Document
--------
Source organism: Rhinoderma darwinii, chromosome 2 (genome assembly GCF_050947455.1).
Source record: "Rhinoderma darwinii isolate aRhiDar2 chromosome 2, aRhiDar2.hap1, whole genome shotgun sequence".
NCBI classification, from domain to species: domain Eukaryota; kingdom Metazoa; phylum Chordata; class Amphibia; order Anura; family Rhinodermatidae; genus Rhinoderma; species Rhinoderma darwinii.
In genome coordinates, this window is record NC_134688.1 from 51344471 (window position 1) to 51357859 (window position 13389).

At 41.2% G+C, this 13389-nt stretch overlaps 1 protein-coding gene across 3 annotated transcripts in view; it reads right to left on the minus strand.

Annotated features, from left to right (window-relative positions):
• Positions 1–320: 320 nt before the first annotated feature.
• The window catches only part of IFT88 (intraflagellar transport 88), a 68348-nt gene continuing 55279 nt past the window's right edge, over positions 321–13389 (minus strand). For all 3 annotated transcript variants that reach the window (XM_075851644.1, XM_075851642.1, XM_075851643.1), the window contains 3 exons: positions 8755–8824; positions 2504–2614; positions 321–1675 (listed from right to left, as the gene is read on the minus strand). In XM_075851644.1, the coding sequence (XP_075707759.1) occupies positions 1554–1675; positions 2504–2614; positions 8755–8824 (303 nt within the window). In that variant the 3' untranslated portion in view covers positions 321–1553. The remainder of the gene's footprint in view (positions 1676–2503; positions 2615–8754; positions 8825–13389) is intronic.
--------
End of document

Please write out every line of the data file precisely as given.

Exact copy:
Source organism: Rhinoderma darwinii, chromosome 2 (genome assembly GCF_050947455.1).
Source record: "Rhinoderma darwinii isolate aRhiDar2 chromosome 2, aRhiDar2.hap1, whole genome shotgun sequence".
NCBI classification, from domain to species: domain Eukaryota; kingdom Metazoa; phylum Chordata; class Amphibia; order Anura; family Rhinodermatidae; genus Rhinoderma; species Rhinoderma darwinii.
In genome coordinates, this window is record NC_134688.1 from 51344471 (window position 1) to 51357859 (window position 13389).

At 41.2% G+C, this 13389-nt stretch overlaps 1 protein-coding gene across 3 annotated transcripts in view; it reads right to left on the minus strand.

Annotated features, from left to right (window-relative positions):
• Positions 1–320: 320 nt before the first annotated feature.
• The window catches only part of IFT88 (intraflagellar transport 88), a 68348-nt gene continuing 55279 nt past the window's right edge, over positions 321–13389 (minus strand). For all 3 annotated transcript variants that reach the window (XM_075851644.1, XM_075851642.1, XM_075851643.1), the window contains 3 exons: positions 8755–8824; positions 2504–2614; positions 321–1675 (listed from right to left, as the gene is read on the minus strand). In XM_075851644.1, the coding sequence (XP_075707759.1) occupies positions 1554–1675; positions 2504–2614; positions 8755–8824 (303 nt within the window). In that variant the 3' untranslated portion in view covers positions 321–1553. The remainder of the gene's footprint in view (positions 1676–2503; positions 2615–8754; positions 8825–13389) is intronic.